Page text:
Who Writes Wikipedia — reported widely as “bots make most of the contributions to Wikipedia”, but which really should have been “edits are a lousy measure of contributions”. The top bots are doing things like ensuring correctly formatted ISBN references and changing the names of navboxes–things which could be done by humans but which it would be a scandalous waste of human effort if they were. We analyse edits because it’s easy to get data on edits; analysis of value is a different matter.
How I Failed and Finally Succeeded at Learning How to Code (The Atlantic) — great piece on teaching and learning programming, focusing on Project Euler. Kids are naturally curious. They love blank slates: a sandbox, a bag of LEGOs. Once you show them a little of what the machine can do they’ll clamor for more. They’ll want to know how to make that circle a little smaller or how to make that song go a little faster. They’ll imagine a game in their head and then relentlessly fight to build it. Along the way, of course, they’ll start to pick up all the concepts you wanted to teach them in the first place. And those concepts will stick because they learned them not in a vacuum, but in the service of a problem they were itching to solve.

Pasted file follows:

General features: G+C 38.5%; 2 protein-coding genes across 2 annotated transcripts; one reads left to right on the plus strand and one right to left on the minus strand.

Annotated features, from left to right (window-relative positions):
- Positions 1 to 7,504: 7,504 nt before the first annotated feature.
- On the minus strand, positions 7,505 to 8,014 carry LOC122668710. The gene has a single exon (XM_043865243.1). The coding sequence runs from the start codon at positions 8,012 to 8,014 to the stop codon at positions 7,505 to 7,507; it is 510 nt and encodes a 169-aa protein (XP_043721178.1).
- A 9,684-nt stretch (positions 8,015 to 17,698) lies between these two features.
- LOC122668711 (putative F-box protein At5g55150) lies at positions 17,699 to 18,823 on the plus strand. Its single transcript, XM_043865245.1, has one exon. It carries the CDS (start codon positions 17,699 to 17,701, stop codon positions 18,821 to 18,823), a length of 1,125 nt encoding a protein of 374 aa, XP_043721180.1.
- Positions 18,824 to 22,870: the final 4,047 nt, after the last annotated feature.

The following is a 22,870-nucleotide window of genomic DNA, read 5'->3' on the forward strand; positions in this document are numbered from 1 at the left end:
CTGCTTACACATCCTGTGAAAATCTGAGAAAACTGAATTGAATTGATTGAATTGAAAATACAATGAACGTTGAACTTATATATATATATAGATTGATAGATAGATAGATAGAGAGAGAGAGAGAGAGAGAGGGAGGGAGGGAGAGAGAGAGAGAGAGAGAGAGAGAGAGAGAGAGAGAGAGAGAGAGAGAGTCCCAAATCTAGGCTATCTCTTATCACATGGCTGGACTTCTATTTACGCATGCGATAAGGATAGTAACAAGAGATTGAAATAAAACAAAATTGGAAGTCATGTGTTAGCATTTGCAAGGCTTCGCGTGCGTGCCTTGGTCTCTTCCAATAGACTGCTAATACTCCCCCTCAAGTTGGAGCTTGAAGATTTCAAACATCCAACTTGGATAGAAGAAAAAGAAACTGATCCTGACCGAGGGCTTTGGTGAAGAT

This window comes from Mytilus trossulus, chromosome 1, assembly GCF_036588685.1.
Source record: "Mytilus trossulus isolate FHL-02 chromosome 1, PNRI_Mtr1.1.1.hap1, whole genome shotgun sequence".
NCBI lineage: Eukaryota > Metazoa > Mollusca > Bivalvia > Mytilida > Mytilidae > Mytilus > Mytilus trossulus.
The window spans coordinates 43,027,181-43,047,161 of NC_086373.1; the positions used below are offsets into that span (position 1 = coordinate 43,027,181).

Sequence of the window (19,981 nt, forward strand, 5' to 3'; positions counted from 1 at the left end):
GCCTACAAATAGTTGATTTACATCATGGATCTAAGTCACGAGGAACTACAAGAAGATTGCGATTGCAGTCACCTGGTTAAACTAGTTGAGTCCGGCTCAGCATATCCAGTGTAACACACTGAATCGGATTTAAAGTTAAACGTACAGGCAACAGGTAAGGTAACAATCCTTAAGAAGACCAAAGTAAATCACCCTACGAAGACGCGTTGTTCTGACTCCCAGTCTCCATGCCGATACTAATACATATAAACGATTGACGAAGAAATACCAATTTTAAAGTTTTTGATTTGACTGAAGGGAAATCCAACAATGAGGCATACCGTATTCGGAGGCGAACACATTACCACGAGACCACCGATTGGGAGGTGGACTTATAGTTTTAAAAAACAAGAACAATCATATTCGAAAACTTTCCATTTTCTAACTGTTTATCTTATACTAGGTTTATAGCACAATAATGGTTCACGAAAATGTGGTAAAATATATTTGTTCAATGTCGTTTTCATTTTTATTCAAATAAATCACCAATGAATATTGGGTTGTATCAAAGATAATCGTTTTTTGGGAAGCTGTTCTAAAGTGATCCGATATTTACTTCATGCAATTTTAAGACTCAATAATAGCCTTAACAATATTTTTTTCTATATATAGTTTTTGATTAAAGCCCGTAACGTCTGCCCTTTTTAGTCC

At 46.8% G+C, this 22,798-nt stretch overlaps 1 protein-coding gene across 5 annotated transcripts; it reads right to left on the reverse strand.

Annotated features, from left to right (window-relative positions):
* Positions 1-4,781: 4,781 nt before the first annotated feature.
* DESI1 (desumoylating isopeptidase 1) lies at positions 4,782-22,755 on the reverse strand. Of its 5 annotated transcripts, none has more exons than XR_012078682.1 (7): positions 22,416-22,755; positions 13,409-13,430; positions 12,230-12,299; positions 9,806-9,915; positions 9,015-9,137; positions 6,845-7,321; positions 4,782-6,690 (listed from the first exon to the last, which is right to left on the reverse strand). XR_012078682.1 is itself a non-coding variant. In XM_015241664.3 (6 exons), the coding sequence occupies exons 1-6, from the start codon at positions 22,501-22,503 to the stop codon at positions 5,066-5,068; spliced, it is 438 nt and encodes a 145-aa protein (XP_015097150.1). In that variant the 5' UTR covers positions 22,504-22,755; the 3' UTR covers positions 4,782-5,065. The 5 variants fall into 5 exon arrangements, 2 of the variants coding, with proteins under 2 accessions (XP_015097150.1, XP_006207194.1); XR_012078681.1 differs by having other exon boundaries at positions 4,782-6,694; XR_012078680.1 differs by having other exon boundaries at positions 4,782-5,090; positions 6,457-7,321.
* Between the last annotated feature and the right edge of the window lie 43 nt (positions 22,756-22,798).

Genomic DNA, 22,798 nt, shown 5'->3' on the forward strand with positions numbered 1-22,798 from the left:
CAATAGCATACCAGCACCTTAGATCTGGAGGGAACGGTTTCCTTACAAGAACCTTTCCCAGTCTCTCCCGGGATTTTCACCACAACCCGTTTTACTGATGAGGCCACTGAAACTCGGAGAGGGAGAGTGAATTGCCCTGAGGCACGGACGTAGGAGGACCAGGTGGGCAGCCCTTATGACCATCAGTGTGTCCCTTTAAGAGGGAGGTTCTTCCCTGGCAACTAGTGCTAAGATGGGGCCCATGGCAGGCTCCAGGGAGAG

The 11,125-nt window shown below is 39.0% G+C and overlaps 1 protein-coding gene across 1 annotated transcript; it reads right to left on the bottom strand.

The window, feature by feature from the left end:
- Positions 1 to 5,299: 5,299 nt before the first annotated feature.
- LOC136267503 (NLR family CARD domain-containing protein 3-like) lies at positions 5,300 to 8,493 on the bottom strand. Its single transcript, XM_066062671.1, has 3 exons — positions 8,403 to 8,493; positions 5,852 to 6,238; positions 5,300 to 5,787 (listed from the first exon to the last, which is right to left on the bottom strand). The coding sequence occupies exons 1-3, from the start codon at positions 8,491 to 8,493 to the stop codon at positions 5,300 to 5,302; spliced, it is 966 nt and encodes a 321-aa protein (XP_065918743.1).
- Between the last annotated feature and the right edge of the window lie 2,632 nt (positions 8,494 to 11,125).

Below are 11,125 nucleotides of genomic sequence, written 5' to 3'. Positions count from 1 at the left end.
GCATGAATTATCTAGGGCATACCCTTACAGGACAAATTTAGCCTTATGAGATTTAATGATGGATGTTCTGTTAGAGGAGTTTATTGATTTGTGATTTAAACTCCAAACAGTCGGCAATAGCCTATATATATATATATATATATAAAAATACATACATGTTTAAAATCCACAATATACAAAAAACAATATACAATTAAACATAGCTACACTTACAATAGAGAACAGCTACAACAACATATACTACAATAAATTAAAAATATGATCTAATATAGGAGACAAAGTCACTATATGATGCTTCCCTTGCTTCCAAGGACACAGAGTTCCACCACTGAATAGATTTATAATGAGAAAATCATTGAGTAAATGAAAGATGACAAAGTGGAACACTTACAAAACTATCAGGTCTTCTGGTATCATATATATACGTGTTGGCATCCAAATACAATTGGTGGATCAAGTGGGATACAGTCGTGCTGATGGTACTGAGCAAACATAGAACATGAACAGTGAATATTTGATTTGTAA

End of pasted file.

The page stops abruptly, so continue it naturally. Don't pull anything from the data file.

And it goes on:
The Believing Brain — Belief comes quickly and naturally, skepticism is slow and unnatural, and most people have a low tolerance for ambiguity.
The Internet of Things That Do What You Tell Them: Cory Doctorow passionately explains how computers are already entwined in our lives, which means laws that support lock-in are much more than inconveniences.